How frightening. Which is why we don’t think of relationships this way. The result? We do not know how to meet and part with real love, because we do not learn this rhythm. I know that my former wife tried to end our marriage kindly. It was no longer what she wanted, whilst I felt she was all I could ever have, because I was so committed to her. And so I went through extraordinary hurt. A large part of my hurt was my singular belief in love, in my love, and that I had found the only one I could ever have. Yes, I still feel that the love she held for me was completely contingent on my gender, not my person. It was a relationship that required me to exhibit a male gender, and therefore I knew it was less than I had thought it was. And this was the love and the relationship upon which I hung my whole life, and which inevitably made constraints on both of us in terms of whether we really made the most of our own lives, and of each other’s lives.
And so I am learning about relationships and about love.
Dancing yesterday was again a thing I go to on my own, as yet something we don’t share. It gave me space to think and express something of what I was feeling about my lover going away. Why my sadness? Why so much regret of parting? What was I afraid of? The future? Of our relationship being so young, possibly fragile? I don’t think it is. Instead I began to feel strong. It was the realisation that I have come through a very significant event in life, and done more than just survive. I am rejuvenated in every part and experiencing life in so many new ways, that I can hardly say any more that being born trans was a disaster! I feel authentic, knowing myself and with this great sense of belonging in the web of all life. I feel greater and stronger as a person than ever before, and with a clearer vision of what it means to love and be loved. I am no longer holding that old, repeated concept of how life goes. No; life is what you create each day anew, in the application of love and kindness and preparedness to learn it better.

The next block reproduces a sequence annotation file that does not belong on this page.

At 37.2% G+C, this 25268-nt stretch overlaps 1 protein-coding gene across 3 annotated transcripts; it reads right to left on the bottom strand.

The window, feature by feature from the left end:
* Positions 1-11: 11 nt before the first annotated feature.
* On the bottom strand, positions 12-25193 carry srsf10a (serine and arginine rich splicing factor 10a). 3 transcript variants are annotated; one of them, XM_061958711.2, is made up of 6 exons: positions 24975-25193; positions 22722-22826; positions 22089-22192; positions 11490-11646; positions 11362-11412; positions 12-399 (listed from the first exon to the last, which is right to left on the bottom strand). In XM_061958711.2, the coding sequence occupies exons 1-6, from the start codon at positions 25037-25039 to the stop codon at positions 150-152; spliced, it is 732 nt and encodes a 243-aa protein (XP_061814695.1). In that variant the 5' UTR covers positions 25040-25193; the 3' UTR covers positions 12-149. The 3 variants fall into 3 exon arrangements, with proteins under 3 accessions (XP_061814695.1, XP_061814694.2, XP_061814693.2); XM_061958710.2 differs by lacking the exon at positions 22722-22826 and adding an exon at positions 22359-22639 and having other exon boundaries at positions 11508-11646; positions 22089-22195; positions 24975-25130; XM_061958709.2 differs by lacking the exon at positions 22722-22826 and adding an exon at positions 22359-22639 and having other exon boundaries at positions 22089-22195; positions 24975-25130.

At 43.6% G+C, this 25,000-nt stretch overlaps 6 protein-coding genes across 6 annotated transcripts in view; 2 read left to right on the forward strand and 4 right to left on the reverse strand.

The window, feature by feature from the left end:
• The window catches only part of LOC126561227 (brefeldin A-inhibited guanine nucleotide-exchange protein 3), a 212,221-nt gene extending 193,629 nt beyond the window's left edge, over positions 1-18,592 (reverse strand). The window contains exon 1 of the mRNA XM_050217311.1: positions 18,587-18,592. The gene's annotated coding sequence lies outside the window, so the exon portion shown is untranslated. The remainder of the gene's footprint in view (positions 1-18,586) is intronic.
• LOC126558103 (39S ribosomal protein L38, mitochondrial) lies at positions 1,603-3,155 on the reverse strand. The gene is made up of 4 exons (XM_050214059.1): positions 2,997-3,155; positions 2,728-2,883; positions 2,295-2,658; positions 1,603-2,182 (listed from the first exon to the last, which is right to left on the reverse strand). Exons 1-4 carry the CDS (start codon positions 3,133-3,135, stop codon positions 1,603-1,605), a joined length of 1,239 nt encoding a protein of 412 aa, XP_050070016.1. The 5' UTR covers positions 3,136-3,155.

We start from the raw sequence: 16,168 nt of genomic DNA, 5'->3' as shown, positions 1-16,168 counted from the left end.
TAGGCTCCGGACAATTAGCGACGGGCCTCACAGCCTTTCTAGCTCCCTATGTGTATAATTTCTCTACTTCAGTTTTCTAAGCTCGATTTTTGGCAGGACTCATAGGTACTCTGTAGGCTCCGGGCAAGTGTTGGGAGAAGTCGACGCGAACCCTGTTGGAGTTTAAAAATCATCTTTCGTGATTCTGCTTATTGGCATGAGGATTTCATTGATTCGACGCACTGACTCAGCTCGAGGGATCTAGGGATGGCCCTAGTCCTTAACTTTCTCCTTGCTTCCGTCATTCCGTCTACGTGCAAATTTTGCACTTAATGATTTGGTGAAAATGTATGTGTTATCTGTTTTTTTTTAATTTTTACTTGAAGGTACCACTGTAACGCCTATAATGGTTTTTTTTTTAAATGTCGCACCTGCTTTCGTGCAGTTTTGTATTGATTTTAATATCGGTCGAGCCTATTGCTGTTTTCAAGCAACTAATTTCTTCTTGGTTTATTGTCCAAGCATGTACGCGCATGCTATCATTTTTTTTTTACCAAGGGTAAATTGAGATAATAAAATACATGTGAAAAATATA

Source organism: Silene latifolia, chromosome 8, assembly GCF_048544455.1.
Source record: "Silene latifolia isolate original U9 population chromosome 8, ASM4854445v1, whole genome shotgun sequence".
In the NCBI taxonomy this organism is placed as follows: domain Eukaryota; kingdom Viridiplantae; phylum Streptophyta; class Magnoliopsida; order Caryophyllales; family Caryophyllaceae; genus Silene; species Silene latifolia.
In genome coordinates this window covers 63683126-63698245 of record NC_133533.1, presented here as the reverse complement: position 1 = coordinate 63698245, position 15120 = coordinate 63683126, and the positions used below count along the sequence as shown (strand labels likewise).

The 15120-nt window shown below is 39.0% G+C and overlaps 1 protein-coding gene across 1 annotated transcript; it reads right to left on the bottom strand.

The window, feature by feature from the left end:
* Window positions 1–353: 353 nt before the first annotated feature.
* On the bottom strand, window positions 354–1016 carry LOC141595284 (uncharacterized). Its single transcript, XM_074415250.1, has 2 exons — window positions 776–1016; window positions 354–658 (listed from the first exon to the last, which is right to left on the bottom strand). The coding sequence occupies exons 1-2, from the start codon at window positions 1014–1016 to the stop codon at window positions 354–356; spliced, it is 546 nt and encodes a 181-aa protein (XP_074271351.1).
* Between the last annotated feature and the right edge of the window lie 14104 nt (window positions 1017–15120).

So now I imagine the possibilities of two people creating each new day, with their love not for the relationship, not for their own expectations, but for each other. This is new, because it is renewing, rather than rote. I love, and I am loved and it is a gift. The gift is not a thing, it is just a present. A present moment, a present opportunity. Not a constant but a constant opportunity to realise love, to make it real. I returned again to what I have written about before: love as the extremely difficult realisation that someone else is real. As I danced, I began to understand my authenticity, my reality, my sense of belonging. And in that sense of belonging, a security. And in that security, the understanding that the one I now love has her own reality which is quite other than mine, and to be given to, nurtured, upheld, freed; never possessed or drawn into myself as someone or something I need in order to complete myself.
This is a time when all I have written and thought about love over the years of this blog is being tested and tried for real. Do I mean what I said and wrote of as theory? I think I am coming to understand far better what it means to love another. It is in one sense less ‘secure’ that the old concept of a process of growing together, staying together, ending life together, but in another far more definite in being what it is. Love is. You can receive it, give it, but never own it, because it is alive, never runs short and makes relationships all they can humanly be. It is this constant exchange that gives love meaning, and understanding this meaning is what encourages more love.
The gift is the present: love is now.
And now …
… and now …